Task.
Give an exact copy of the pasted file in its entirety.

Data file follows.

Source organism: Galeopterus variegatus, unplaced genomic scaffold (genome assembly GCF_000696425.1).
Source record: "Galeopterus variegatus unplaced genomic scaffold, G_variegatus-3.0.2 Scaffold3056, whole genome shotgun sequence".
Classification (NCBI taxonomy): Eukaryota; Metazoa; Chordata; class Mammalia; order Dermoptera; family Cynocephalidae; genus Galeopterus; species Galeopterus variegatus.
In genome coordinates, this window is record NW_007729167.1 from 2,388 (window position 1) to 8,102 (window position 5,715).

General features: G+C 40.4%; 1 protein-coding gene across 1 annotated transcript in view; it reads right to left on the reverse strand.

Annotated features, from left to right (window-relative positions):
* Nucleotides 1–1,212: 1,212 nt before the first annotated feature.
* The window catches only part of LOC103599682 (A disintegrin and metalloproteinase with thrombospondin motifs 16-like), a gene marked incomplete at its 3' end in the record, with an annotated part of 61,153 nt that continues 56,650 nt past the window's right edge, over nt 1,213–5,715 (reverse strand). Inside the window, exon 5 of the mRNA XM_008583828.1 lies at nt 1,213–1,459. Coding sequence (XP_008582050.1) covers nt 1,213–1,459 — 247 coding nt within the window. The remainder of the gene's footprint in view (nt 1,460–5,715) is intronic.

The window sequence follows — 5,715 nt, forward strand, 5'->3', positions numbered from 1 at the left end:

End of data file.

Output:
Source organism: Galeopterus variegatus, unplaced genomic scaffold (genome assembly GCF_000696425.1).
Source record: "Galeopterus variegatus unplaced genomic scaffold, G_variegatus-3.0.2 Scaffold3056, whole genome shotgun sequence".
Classification (NCBI taxonomy): Eukaryota; Metazoa; Chordata; class Mammalia; order Dermoptera; family Cynocephalidae; genus Galeopterus; species Galeopterus variegatus.
In genome coordinates, this window is record NW_007729167.1 from 2,388 (window position 1) to 8,102 (window position 5,715).

General features: G+C 40.4%; 1 protein-coding gene across 1 annotated transcript in view; it reads right to left on the reverse strand.

Annotated features, from left to right (window-relative positions):
* Nucleotides 1–1,212: 1,212 nt before the first annotated feature.
* The window catches only part of LOC103599682 (A disintegrin and metalloproteinase with thrombospondin motifs 16-like), a gene marked incomplete at its 3' end in the record, with an annotated part of 61,153 nt that continues 56,650 nt past the window's right edge, over nt 1,213–5,715 (reverse strand). Inside the window, exon 5 of the mRNA XM_008583828.1 lies at nt 1,213–1,459. Coding sequence (XP_008582050.1) covers nt 1,213–1,459 — 247 coding nt within the window. The remainder of the gene's footprint in view (nt 1,460–5,715) is intronic.

The window sequence follows — 5,715 nt, forward strand, 5'->3', positions numbered from 1 at the left end: